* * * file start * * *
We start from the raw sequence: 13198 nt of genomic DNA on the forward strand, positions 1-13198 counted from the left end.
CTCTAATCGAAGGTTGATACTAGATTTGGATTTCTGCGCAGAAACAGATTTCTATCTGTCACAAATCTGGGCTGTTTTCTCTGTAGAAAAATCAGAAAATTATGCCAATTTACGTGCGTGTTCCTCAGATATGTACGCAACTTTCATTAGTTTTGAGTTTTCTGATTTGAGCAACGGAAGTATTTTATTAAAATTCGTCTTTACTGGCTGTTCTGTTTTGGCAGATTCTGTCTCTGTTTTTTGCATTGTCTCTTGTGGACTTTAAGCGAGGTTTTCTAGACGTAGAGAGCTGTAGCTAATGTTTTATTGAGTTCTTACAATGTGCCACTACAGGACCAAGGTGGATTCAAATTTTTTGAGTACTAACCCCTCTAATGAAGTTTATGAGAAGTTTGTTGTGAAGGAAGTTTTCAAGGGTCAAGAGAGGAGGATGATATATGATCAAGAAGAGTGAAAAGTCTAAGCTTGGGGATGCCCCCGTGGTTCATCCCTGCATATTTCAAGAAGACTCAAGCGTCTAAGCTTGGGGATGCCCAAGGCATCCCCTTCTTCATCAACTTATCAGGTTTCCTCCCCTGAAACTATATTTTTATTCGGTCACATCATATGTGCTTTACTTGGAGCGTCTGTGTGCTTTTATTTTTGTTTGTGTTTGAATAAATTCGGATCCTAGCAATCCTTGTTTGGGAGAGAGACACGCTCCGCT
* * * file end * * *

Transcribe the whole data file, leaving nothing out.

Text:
We start from the raw sequence: 13198 nt of genomic DNA on the forward strand, positions 1-13198 counted from the left end.
CTCTAATCGAAGGTTGATACTAGATTTGGATTTCTGCGCAGAAACAGATTTCTATCTGTCACAAATCTGGGCTGTTTTCTCTGTAGAAAAATCAGAAAATTATGCCAATTTACGTGCGTGTTCCTCAGATATGTACGCAACTTTCATTAGTTTTGAGTTTTCTGATTTGAGCAACGGAAGTATTTTATTAAAATTCGTCTTTACTGGCTGTTCTGTTTTGGCAGATTCTGTCTCTGTTTTTTGCATTGTCTCTTGTGGACTTTAAGCGAGGTTTTCTAGACGTAGAGAGCTGTAGCTAATGTTTTATTGAGTTCTTACAATGTGCCACTACAGGACCAAGGTGGATTCAAATTTTTTGAGTACTAACCCCTCTAATGAAGTTTATGAGAAGTTTGTTGTGAAGGAAGTTTTCAAGGGTCAAGAGAGGAGGATGATATATGATCAAGAAGAGTGAAAAGTCTAAGCTTGGGGATGCCCCCGTGGTTCATCCCTGCATATTTCAAGAAGACTCAAGCGTCTAAGCTTGGGGATGCCCAAGGCATCCCCTTCTTCATCAACTTATCAGGTTTCCTCCCCTGAAACTATATTTTTATTCGGTCACATCATATGTGCTTTACTTGGAGCGTCTGTGTGCTTTTATTTTTGTTTGTGTTTGAATAAATTCGGATCCTAGCAATCCTTGTTTGGGAGAGAGACACGCTCCGCT